Congratulations on your little bundle of joy. You have spent a lot of time feeding your baby either breast milk and/or formula and I hope you both have enjoyed the experience. You may be wondering when, how and what I should introduce as far as solids go. You may also be getting a lot of ‘advice’ and ‘opinions’ for various people and this can be confusing. My hope is to keep things simple so you and baby can enjoy the feeding and eating experience. Getting off to a good start sets the frame work for raising a normal eater.
When to start solid food depends when your baby is ready. (The American Pediatric Association recommends waiting at least until 6 months to start solids to help avoid allergies). Age is not the best indicator, instead listen to what your baby can do. Can he sit up (alone/supported), hold his head up straight, mouth his fingers/toys, open up when something is offered and stay open if he wants it, turn away if he’s disinterested, keep his tongue flat and low so you can put the spoon in, close his lips over the spoon and scrape food off of it, keep food in his mouth versus spitting it out?
If you start solids too early it will not be a good experience for you both. Keep in mind that babies can get basically all their nutrition needs met via breast milk and/or formula for the first year of life. So if you are worried from a nutrition standpoint you can relax. There is, however, a window where developmentally babies are ready to try eating solid foods. This typically can be between 5-8 months. Keep in mind each baby is different, if you have concerns, talk to your health care provider.
It is best to share control of feeding with your baby. Sit him in a high chair facing you with little distractions in the room. Tell him what you are doing and offer the spoon. Then wait for him to clearly tell you when he is ready. Go as fast or slow as he indicates. Do not put on a show and dance to distract him and ‘get him to open up’. Your baby needs to have a say in the feeding/eating experience. And it is best to listen and respond accordingly to him. So if you have a set agenda of how much food to get in, how long it should take or how neat things should be, you will be disappointed and frustrated. So relax, go with the flow and enjoy this fun experience with your baby. If by chance the feedings are not going well, then stop and try again in a few days or next week.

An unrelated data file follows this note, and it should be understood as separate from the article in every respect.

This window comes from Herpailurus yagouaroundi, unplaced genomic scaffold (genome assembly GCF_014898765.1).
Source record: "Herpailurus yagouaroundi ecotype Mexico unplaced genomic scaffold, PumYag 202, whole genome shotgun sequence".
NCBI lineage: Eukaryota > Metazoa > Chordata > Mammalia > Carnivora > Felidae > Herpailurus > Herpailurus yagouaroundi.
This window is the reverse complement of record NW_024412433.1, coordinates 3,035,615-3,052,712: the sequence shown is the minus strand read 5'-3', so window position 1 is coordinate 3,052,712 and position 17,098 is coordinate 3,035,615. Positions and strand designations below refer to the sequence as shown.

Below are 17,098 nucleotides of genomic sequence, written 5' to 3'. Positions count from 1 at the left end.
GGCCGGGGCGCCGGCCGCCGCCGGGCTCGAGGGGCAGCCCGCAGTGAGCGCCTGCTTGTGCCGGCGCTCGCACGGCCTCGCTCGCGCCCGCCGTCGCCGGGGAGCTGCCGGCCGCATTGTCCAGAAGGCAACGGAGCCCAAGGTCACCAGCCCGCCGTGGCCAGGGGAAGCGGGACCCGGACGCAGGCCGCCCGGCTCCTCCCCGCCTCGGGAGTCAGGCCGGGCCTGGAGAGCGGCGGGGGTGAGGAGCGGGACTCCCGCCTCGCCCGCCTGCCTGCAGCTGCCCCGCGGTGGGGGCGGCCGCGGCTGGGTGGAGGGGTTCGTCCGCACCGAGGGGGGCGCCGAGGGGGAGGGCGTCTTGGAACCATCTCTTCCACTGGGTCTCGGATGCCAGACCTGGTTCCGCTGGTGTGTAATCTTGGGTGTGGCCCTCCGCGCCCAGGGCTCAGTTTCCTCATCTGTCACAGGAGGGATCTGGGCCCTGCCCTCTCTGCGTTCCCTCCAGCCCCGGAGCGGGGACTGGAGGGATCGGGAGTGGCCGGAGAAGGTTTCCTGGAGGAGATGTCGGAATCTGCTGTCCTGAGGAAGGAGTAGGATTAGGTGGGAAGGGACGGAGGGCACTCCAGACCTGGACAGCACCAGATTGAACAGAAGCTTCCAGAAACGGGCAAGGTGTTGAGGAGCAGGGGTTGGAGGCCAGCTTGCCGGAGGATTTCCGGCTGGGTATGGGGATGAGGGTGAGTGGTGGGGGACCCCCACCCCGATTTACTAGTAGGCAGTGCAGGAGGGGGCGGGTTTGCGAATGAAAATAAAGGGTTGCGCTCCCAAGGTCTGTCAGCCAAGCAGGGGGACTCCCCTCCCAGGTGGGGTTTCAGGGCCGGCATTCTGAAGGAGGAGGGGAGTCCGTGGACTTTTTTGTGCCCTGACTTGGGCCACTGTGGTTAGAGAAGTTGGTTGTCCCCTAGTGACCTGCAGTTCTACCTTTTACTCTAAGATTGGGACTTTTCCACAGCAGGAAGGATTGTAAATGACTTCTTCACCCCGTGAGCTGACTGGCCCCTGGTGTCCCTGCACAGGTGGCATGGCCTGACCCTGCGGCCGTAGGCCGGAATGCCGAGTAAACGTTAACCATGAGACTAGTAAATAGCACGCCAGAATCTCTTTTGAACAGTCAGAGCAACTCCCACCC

Iron fortified baby cereal mixed with breast milk or formula is good option to start with. To prevent allergies, use rice or barley cereal, waiting until 8 months or later to start any wheat. Consider warming it up a bit if the milk or formula is cold. Start with quite thin cereal at first and move to a thicker consistency as baby gets better at eating it. It is better to advance through different thicknesses and lumps, than to advance to different foods, so baby can learn to handle different textures well. You may want to offer some water via a cup during the feeding, especially if you have thick foods. Again your baby will let you know what to do.